Calculation of forestry’s carbon debt
Forestry’s carbon debt is the difference in carbon storage between the forest’s current carbon stock and the storage potential that exists if one consider that there was more stored carbon in the forest before forestry began logging the forests, and hence reduced the amount of carbon in forests. The storage potential, or carbon debt, is the amount of carbon that could be sequestered in the forest if the forest was allowed to grow and become old and carbon-rich. The change that has taken place since the introduction of forestry has generally made the forests younger and less carbon-rich. One may say that the carbon storage has decreased as an indirect cause of forestry. On the website Forestinsigt.com, the carbon debt is calculated for three different fractions of carbon storage in the Swedish forest:
- Carbon stored in living trees
- Carbon stored in the dead wood
- Carbon stored in the soil
Calculation of the carbon debt in living trees
The calculations were made by comparing the amount of biomass within older, protected forest stands with the biomass found outside these old forests, in the forest landscape that is managed by forestry with clearcutting, planting and thinning, etc. The question is how much carbon could be stored in that part of the forest landscape that is currently at forestry’s disposal, forests which are therefore young and carbon-poor, if they were allowed to grow and become old? This is the carbon debt.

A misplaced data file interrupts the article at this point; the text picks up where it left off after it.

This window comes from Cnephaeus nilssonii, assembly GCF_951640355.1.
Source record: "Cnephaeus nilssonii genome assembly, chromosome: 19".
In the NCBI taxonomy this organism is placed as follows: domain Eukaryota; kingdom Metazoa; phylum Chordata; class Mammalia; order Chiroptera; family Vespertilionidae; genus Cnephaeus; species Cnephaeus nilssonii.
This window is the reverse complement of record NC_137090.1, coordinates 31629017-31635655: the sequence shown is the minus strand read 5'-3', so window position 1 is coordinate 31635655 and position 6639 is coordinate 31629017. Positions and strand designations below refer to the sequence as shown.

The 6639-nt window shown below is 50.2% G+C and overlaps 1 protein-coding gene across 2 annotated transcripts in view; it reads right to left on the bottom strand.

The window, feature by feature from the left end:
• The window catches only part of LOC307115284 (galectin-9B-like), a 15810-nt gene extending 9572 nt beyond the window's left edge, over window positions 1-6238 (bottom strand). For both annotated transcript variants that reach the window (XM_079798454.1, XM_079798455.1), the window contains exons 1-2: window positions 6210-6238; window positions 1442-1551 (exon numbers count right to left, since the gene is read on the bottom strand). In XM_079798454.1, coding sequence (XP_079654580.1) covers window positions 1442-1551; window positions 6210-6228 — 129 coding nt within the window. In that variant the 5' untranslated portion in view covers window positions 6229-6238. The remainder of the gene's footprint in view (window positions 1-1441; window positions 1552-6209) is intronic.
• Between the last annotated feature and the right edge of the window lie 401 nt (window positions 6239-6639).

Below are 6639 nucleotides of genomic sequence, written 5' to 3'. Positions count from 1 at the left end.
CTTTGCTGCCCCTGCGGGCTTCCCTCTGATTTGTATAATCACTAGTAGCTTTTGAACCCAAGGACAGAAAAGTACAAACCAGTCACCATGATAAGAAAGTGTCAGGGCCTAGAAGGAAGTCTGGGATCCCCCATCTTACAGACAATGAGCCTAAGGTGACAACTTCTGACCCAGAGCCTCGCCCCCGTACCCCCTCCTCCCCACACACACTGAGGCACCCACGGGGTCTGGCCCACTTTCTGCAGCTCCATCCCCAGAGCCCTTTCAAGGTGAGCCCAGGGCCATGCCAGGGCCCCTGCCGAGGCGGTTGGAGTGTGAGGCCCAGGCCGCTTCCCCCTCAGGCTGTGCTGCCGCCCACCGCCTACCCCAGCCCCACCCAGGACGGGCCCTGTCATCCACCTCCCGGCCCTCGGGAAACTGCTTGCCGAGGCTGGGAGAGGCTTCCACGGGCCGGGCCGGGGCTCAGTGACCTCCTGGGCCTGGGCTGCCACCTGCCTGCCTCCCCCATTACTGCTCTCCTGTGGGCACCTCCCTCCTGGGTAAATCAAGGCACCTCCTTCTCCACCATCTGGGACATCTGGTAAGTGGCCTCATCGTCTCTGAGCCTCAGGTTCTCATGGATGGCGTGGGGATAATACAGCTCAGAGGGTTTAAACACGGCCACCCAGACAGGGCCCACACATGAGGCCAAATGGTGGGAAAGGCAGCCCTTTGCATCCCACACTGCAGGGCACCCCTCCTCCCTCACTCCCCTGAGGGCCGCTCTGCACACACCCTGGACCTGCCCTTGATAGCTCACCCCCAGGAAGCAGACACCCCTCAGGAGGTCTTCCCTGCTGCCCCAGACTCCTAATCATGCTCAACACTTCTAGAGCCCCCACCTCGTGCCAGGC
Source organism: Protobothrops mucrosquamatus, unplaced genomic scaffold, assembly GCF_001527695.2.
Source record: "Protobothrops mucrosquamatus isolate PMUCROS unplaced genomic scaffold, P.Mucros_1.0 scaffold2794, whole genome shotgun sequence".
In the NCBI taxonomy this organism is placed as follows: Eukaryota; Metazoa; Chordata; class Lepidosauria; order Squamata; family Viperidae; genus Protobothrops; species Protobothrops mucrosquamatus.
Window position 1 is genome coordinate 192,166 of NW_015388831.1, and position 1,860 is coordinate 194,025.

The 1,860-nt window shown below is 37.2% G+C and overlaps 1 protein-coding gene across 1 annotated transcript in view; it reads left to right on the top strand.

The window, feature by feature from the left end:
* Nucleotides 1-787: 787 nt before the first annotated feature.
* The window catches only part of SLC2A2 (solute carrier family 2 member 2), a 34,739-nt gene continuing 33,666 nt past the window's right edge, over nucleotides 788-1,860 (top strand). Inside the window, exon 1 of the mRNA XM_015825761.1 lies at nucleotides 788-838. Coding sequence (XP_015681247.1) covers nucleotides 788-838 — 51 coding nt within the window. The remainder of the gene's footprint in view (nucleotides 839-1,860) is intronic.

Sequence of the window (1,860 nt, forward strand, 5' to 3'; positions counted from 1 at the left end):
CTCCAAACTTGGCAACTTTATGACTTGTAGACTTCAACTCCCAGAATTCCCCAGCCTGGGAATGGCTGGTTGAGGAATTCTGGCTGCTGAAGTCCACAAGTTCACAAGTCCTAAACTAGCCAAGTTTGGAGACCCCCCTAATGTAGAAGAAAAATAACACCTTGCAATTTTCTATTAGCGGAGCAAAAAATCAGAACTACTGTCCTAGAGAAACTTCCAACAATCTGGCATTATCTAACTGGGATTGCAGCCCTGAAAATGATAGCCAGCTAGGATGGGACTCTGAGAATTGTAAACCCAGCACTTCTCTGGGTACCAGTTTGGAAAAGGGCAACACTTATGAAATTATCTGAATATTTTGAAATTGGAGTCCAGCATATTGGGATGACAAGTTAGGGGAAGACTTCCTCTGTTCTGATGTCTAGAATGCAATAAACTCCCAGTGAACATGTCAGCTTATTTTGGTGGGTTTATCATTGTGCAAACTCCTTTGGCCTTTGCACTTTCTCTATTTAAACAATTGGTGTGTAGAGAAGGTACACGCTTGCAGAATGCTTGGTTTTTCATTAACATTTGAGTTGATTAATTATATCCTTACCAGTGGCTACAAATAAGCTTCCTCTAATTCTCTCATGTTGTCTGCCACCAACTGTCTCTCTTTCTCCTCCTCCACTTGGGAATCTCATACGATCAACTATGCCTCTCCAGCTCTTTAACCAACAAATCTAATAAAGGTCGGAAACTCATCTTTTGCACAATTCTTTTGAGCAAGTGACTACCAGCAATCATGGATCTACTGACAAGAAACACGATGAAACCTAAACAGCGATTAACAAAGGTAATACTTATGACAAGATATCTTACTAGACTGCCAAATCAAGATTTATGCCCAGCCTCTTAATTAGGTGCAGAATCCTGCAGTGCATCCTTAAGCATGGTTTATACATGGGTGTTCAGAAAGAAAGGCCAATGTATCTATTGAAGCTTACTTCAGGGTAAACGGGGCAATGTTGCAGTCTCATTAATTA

The carbon debt in living trees was calculated by using data on the amount of biomass in the Swedish forest landscape. First the amount of carbon stored on average in older and often protected forests was extracted from the data. Then these figures were extrapolated (guessing measured values in an area where data is missing) over the part of the forest land that is currently used by forestry.
However, it has been shown that soils on which the remaining old forest grow, are less productive than the part of the forest landscape that is used by forestry. To put it simply, forestry has taken the best an most productive parts of the forest landscape and left the poorer remains to nature conservation and outdoor recreation etc. Therefore, by simply applying the amount of biomass that exists per unit area in the older forests, over the part of the forest landscape that forestry uses, an error will occur. After all, the forest could grow even “bigger” on forestry’s more productive soils than in the protected forest areas, as such forests grows better. Thus, figures from the National Forest Inventory, describing the relationship between protected forest, forestry’s forests, and productivity, were used to compensate for the difference.
Calculation of the carbon debt in the stored carbon of the dead wood
In the Swedish forests, there are also large amounts of carbon tied up in dead trees which has fallen to the ground. The dead wood is very important for biodiversity and it is also stores a lot of carbon. Therefore, a corresponding calculation was made for dead trees as the one made for living trees.
Regarding dead wood, there are unfortunately no nationwide data like those available for living trees. Hence, summarized data from the National Forest Inventory’s measurements of dead wood were used. This data is divided into rough decay stages of dead trees, where in Sweden the measurement was made, and if the dead tree was measured within or outside formally protected areas. By using this information and at the same time considering how much forest land is inside and outside the protected forest in different parts Sweden, a corresponding extrapolation, like the one made for the living trees could also be conducted for the carbon stored in dead wood.